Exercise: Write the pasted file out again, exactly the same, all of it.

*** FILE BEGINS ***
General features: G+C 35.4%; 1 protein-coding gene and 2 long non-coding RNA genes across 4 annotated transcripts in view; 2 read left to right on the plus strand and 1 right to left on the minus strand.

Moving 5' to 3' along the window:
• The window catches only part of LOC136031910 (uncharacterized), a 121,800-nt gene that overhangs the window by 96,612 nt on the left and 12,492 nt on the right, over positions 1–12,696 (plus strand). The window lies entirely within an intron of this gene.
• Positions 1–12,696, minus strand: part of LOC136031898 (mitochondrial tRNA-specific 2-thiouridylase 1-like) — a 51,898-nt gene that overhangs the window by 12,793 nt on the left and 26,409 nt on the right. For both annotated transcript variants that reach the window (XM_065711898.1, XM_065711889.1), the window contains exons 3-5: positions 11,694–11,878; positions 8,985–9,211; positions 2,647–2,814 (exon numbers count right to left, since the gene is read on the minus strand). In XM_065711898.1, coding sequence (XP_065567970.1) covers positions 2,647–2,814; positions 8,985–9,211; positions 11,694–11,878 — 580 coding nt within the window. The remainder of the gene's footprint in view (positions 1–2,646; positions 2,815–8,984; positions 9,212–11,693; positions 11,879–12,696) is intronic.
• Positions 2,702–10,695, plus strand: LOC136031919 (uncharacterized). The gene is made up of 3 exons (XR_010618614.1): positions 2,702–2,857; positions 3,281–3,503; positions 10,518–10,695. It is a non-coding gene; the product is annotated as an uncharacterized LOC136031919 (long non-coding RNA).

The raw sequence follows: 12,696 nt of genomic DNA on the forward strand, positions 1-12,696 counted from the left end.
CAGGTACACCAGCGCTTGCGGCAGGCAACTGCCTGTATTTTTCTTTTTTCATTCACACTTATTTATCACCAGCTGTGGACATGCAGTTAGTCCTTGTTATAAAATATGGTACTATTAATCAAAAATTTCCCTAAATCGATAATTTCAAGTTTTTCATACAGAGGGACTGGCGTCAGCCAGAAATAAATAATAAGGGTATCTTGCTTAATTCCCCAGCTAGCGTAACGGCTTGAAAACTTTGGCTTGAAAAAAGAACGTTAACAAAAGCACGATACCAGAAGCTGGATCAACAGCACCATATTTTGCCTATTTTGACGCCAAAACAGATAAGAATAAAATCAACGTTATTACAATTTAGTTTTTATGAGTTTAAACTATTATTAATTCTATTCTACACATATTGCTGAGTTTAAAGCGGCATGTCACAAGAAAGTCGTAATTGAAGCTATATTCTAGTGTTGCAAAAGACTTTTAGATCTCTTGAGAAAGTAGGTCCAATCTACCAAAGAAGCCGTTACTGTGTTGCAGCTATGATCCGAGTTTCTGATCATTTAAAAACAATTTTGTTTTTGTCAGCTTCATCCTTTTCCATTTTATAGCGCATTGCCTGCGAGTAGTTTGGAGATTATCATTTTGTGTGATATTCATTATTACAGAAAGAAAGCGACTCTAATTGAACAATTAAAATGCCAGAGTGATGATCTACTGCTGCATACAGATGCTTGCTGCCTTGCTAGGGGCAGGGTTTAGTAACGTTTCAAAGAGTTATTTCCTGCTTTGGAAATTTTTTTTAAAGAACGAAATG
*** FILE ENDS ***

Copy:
General features: G+C 35.4%; 1 protein-coding gene and 2 long non-coding RNA genes across 4 annotated transcripts in view; 2 read left to right on the plus strand and 1 right to left on the minus strand.

Moving 5' to 3' along the window:
• The window catches only part of LOC136031910 (uncharacterized), a 121,800-nt gene that overhangs the window by 96,612 nt on the left and 12,492 nt on the right, over positions 1–12,696 (plus strand). The window lies entirely within an intron of this gene.
• Positions 1–12,696, minus strand: part of LOC136031898 (mitochondrial tRNA-specific 2-thiouridylase 1-like) — a 51,898-nt gene that overhangs the window by 12,793 nt on the left and 26,409 nt on the right. For both annotated transcript variants that reach the window (XM_065711898.1, XM_065711889.1), the window contains exons 3-5: positions 11,694–11,878; positions 8,985–9,211; positions 2,647–2,814 (exon numbers count right to left, since the gene is read on the minus strand). In XM_065711898.1, coding sequence (XP_065567970.1) covers positions 2,647–2,814; positions 8,985–9,211; positions 11,694–11,878 — 580 coding nt within the window. The remainder of the gene's footprint in view (positions 1–2,646; positions 2,815–8,984; positions 9,212–11,693; positions 11,879–12,696) is intronic.
• Positions 2,702–10,695, plus strand: LOC136031919 (uncharacterized). The gene is made up of 3 exons (XR_010618614.1): positions 2,702–2,857; positions 3,281–3,503; positions 10,518–10,695. It is a non-coding gene; the product is annotated as an uncharacterized LOC136031919 (long non-coding RNA).

The raw sequence follows: 12,696 nt of genomic DNA on the forward strand, positions 1-12,696 counted from the left end.
CAGGTACACCAGCGCTTGCGGCAGGCAACTGCCTGTATTTTTCTTTTTTCATTCACACTTATTTATCACCAGCTGTGGACATGCAGTTAGTCCTTGTTATAAAATATGGTACTATTAATCAAAAATTTCCCTAAATCGATAATTTCAAGTTTTTCATACAGAGGGACTGGCGTCAGCCAGAAATAAATAATAAGGGTATCTTGCTTAATTCCCCAGCTAGCGTAACGGCTTGAAAACTTTGGCTTGAAAAAAGAACGTTAACAAAAGCACGATACCAGAAGCTGGATCAACAGCACCATATTTTGCCTATTTTGACGCCAAAACAGATAAGAATAAAATCAACGTTATTACAATTTAGTTTTTATGAGTTTAAACTATTATTAATTCTATTCTACACATATTGCTGAGTTTAAAGCGGCATGTCACAAGAAAGTCGTAATTGAAGCTATATTCTAGTGTTGCAAAAGACTTTTAGATCTCTTGAGAAAGTAGGTCCAATCTACCAAAGAAGCCGTTACTGTGTTGCAGCTATGATCCGAGTTTCTGATCATTTAAAAACAATTTTGTTTTTGTCAGCTTCATCCTTTTCCATTTTATAGCGCATTGCCTGCGAGTAGTTTGGAGATTATCATTTTGTGTGATATTCATTATTACAGAAAGAAAGCGACTCTAATTGAACAATTAAAATGCCAGAGTGATGATCTACTGCTGCATACAGATGCTTGCTGCCTTGCTAGGGGCAGGGTTTAGTAACGTTTCAAAGAGTTATTTCCTGCTTTGGAAATTTTTTTTAAAGAACGAAATG